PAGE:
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Curaçao inaugurates new international airport
The San Juan Star / August 2, 2006

By Larry Luxner

CURACAO, Netherlands Antilles — Commercial operations began Monday at Curaçao's new $44 million international airport, which among other things boasts one of the longest runways in the Caribbean.

Saturday night's inauguration party was attended by more than 500 guests including Emily de Jongh-Elhage, prime minister of the Netherlands Antilles. It comes as Curaçao officials plan to double the number of hotel rooms from 3,000 to 6,000.

The unveiling of the new Curaçao International Airport also coincides with a change in the island's political status that by next year will make Curaçao a self-governing autonomous entity within the Kingdom of the Netherlands.

The new 12,000-sq-meter passenger terminal — a bright and airy structure that emulates traditional Dutch architectural styles and is painted in cheerful, pastel colors — is designed to handle 1.6 million passengers a year, up from the current 1.1 million at the existing terminal.

"We've designed the building to have a Caribbean and a particularly Curaçao feel to it," said Walter Abernathy, CEO of Curaçao Airport Partners (CAP), the consortium that runs the new facility. "When we first presented it, some people were disappointed, saying they wanted a steel-and-glass building. But in our view, you can find that in Topeka, Kansas."

CAP is 51% owned by Alterra, 10% by local construction firm Janssen de Jong N.V. and 39% by Venezuela's Trim-Invest Ltd. Alterra — itself a consortium owned by Bechtel Holdings and Singapore Changi Airport — is also involved in managing the new international airport passenger terminal in Lima, Peru.

The new airport has a two-mile-long runway; in all the Caribbean, only the former Ramey U.S. Air Force Base in Aguadilla is longer. In addition, the project gives passengers 25% more processing space than before, room for four passenger X-ray baggage scanning units, twice as much adjacent check-in support office space, 65% more room for arriving passport control, a new area for departing passport control, four passenger loading bridiges and 50% more room for parking.

CAP began operations in Curaçao in August 2003 under a 30-year concession that foresees passenger traffic growing to 2.5 million per year by 2033. The consortium employs 156 people and is already making money, but not much.

"We're not as profitable as we expected to be," Abernathy told The STAR. "When we took over, the locally based Dutch Caribbean Airlines had 65% of the airport's total capacity. When that airline, which was government-owned, went into bankuptcy, we lost a tremendous part of our business."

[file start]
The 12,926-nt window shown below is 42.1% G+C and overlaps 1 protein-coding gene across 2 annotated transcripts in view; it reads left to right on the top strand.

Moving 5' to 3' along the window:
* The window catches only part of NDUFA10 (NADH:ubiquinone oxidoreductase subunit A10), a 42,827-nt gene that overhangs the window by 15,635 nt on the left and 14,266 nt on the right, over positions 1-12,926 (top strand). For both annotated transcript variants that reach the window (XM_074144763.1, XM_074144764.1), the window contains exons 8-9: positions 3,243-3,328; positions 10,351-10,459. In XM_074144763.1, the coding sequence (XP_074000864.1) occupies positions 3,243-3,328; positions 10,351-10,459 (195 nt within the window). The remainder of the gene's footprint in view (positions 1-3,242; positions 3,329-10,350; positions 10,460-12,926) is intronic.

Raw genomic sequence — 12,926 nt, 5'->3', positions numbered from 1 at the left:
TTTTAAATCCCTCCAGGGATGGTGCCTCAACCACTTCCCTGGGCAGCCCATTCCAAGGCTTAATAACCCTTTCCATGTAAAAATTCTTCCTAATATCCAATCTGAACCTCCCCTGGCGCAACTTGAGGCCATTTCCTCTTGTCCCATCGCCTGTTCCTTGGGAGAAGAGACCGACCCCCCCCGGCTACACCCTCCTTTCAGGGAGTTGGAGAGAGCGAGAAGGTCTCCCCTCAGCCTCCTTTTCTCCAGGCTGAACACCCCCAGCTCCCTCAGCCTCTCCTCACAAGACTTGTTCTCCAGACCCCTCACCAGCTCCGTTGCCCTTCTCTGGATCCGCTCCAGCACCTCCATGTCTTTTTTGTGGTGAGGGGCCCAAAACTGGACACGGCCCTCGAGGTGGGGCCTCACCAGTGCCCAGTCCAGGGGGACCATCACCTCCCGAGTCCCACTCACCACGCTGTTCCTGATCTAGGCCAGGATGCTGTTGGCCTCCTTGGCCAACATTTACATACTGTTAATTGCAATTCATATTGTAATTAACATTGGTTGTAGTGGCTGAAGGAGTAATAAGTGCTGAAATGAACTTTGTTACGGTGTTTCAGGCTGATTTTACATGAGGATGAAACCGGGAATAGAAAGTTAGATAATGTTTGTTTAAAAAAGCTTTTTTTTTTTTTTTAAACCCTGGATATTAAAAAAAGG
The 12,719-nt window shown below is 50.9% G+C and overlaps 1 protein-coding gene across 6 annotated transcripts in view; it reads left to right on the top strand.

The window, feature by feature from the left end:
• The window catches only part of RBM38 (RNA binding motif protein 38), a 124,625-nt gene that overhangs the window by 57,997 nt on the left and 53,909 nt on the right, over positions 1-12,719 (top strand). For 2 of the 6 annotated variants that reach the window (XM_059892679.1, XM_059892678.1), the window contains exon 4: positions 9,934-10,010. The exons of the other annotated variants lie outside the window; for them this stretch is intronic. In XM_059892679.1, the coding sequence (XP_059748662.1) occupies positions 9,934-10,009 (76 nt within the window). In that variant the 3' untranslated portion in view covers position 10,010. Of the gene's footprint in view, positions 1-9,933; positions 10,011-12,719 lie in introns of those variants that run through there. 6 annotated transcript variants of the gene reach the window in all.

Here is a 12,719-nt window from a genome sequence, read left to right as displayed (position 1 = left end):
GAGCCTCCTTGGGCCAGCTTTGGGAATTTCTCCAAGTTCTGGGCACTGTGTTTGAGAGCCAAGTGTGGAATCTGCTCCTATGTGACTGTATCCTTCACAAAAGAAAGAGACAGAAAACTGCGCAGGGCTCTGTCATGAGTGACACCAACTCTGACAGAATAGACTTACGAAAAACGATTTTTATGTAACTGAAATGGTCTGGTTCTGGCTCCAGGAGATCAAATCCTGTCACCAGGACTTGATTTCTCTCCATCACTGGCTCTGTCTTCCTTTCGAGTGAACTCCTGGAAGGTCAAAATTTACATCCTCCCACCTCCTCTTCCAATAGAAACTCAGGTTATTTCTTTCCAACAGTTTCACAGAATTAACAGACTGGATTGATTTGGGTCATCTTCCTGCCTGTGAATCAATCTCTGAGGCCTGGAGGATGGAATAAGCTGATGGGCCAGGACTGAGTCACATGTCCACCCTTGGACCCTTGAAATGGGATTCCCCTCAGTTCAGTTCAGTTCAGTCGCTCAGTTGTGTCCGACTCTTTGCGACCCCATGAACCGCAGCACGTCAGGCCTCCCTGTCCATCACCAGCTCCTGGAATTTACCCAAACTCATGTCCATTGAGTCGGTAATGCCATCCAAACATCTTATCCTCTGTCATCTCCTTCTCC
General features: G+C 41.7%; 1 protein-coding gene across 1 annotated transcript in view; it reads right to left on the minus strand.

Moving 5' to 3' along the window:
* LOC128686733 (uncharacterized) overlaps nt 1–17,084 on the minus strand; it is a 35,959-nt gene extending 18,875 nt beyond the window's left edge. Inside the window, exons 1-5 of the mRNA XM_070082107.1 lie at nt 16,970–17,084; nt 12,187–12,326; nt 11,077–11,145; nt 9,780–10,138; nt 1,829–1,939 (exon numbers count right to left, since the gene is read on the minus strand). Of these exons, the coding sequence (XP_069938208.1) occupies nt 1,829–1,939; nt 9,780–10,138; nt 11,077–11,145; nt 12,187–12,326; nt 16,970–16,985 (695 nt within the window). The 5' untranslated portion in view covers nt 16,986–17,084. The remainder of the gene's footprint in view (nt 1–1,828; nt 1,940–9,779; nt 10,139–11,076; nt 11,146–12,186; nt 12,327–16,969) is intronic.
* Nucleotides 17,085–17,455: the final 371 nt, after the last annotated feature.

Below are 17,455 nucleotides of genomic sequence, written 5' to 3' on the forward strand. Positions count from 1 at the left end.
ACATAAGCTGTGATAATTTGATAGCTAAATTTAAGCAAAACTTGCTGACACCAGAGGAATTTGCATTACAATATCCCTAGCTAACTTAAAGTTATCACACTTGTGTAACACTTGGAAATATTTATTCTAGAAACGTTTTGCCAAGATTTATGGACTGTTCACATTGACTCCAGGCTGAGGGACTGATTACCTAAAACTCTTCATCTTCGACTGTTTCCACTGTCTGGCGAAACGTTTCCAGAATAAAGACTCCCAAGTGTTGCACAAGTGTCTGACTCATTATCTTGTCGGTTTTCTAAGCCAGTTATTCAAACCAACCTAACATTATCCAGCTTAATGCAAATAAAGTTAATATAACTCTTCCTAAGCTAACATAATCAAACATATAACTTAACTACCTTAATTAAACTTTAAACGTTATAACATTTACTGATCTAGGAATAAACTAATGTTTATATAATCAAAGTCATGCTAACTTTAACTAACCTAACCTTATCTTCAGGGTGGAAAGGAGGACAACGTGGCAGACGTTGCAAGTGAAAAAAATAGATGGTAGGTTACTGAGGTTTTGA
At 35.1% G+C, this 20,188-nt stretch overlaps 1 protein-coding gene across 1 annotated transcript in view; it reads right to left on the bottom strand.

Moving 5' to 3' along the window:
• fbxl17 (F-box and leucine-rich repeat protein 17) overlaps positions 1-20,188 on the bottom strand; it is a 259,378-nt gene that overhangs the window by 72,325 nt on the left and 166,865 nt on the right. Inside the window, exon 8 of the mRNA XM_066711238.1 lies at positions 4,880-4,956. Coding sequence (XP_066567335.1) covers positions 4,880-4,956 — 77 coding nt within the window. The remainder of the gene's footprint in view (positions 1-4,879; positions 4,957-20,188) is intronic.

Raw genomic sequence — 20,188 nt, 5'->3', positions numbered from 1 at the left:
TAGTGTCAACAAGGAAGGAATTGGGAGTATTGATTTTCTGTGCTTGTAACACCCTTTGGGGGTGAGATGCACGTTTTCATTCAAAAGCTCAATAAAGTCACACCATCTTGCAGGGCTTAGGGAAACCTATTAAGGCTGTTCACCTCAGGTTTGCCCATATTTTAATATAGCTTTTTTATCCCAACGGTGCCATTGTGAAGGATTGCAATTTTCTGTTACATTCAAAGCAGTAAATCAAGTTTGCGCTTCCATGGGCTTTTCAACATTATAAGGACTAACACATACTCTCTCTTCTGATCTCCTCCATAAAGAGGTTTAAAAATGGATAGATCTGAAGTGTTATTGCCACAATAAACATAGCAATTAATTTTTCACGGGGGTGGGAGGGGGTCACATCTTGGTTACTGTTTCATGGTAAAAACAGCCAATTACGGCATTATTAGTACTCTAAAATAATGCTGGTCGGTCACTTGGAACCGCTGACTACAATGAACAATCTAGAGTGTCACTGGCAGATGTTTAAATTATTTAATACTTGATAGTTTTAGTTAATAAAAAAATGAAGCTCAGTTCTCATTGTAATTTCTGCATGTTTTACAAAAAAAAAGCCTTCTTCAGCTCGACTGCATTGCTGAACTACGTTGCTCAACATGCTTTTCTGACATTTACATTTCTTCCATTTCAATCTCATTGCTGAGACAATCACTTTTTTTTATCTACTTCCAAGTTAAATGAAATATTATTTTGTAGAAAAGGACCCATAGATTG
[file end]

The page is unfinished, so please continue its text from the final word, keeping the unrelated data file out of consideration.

He added: "Before we took over, we did some independent forecasts, which we based our modeling and financing on. At that time, we asked what would happen if DCA went under, and they predicted it would take four years to get back to where we were, and eight years to get back on plan."

In reality, it only took a year and a half to get back, said Abernathy.

"We know we'll go through some rough periods, but in the end, we'll be better off because it won't be a protected market," he said.

At present, the largest of the 14 carriers flying into and out of Curaçao is KLM Royal Dutch Airlines, though Abernathy says that'll change once Dutch Antilles Express relocates from Bonaire to Curaçao.

"We've also got new service planned by several airlines," he said, noting that Martinair is starting service in October with two flights a week to Amsterdam. KLM already offers daily flights to Amsterdam, while low-cost Dutch carrier ArkeFly goes there three times a week. In addition, American Airlines offers two daily flights to Miami, and American Eagle three flights a week to San Juan.

"We work very closely with the Curaçao Tourist Board, and we have a coordinated air route marketing strategy that assumes 3,000 new hotel rooms coming on board in the next two to three years," Abernathy said. "We are marketing specifically to the areas we think we need to serve: Europe, the Caribbean and the United States."

Curaçao's new airport terminal boasts more than a dozen duty-free shops including Aldeasa, Costa Rica-based Cafe Britt, electronics retailer Omni and Colombian Emeralds International. There's also the 5 Star Sports Bar — the only place in the entire terminal where smoking will be allowed.

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